The head of the UN aid agency UNOCHA called the $4.4bn “a good start” but a group of nine international aid organisations said the conference “did not go nearly far enough”. “My best guess is that by the end of the day we will have heard pledges for 2018 of $4.4bn,” Mark Lowcock, the head of UNOCHA, told a news conference.
He added that pledges of a further $3.3bn for 2019 and after were expected at the conference, attended by more than 80 countries, aid groups and agencies. The Deputy Prime Minister and Foreign Minister HE Sheikh Mohamed bin Abdulrahman al-Thani announced a new pledge of $100mn in 2018 by Qatar in continuation of its commitment to alleviate the sufferings of the Syrian people.
As part of Qatar’s pledge to support the oppressed people of Syria, Doha continues to commit itself to alleviating the impact of the Syrian humanitarian disaster, the minister said. Britain announced 450mn pounds ($630mn) for 2018 and another 300mn pounds for 2019, while Germany said it would donate more than a billion euros and the EU pledged some 560mn euros. But several major donors including the United States have not yet confirmed their pledges, Lowcock said, because of ongoing internal budget wrangling. Lowcock earlier said he hoped to see $8bn pledged yesterday.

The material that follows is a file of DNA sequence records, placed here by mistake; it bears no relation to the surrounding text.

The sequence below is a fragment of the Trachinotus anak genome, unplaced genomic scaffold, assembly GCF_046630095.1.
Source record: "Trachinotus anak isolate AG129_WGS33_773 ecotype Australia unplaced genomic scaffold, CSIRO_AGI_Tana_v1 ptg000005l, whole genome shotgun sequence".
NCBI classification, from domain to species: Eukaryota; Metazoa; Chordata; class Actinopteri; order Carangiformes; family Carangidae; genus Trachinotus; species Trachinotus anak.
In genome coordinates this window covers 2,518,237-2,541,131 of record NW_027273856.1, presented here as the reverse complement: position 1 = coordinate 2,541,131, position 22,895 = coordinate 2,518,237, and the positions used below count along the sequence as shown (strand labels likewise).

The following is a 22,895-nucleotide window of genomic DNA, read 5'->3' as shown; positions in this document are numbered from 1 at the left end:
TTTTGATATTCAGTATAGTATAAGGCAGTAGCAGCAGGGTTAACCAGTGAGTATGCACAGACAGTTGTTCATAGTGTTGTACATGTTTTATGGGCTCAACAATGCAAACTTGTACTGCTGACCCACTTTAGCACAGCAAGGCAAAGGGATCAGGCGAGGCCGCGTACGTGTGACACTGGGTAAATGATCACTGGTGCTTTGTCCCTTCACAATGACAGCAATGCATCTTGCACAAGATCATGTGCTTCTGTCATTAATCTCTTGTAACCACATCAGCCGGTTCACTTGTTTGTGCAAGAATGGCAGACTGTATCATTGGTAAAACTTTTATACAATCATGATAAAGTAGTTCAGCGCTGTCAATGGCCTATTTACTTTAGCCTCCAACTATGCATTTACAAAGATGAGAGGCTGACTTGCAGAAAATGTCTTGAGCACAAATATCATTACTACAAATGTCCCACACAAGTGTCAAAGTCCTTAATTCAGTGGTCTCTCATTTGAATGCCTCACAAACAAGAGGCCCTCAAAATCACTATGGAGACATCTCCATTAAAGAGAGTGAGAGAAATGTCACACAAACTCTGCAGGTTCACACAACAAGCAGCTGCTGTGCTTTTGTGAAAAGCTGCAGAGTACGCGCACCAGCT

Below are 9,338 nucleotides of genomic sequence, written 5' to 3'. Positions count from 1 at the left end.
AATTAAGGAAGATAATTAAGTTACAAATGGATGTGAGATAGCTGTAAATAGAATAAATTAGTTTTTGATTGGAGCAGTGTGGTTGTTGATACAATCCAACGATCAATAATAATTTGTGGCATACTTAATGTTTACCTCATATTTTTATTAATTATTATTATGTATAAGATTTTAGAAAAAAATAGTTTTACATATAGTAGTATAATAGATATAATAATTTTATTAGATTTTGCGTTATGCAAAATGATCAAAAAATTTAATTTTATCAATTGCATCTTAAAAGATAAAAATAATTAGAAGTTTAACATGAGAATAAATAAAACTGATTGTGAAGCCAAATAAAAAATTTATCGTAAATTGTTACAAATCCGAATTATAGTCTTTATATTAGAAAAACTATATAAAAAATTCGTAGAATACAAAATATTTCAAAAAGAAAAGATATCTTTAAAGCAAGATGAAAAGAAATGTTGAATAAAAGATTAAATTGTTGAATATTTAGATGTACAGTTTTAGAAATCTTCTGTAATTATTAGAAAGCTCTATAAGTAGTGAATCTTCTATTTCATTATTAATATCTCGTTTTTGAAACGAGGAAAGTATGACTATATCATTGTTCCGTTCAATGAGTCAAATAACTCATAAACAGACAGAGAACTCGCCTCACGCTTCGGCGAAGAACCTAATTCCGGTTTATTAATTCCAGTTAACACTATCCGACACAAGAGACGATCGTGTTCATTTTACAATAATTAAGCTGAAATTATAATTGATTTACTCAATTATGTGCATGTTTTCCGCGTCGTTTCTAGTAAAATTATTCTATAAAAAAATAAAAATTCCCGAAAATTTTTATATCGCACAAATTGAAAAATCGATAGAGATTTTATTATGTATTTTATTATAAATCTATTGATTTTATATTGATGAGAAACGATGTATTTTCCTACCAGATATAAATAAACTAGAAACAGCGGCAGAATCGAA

Call to protect civilians
HE the Deputy Prime Minister and Foreign Minister of Qatar Sheikh Mohamed bin Abdulrahman al-Thani called on the international community to condemn the attempts to manipulate humanitarian aid in Syria and to ensure the protection of civilians and not to use them for political blackmail. Addressing the third panel discussion on the humanitarian aspect of the second Brussels Conference on Supporting the Future of Syria and the Region, the Foreign Minister said that there are many issues related to this crisis, the most important of which are the protection of civilians and the way this war has been conducted.
Sources and photo-credits: Gulf Times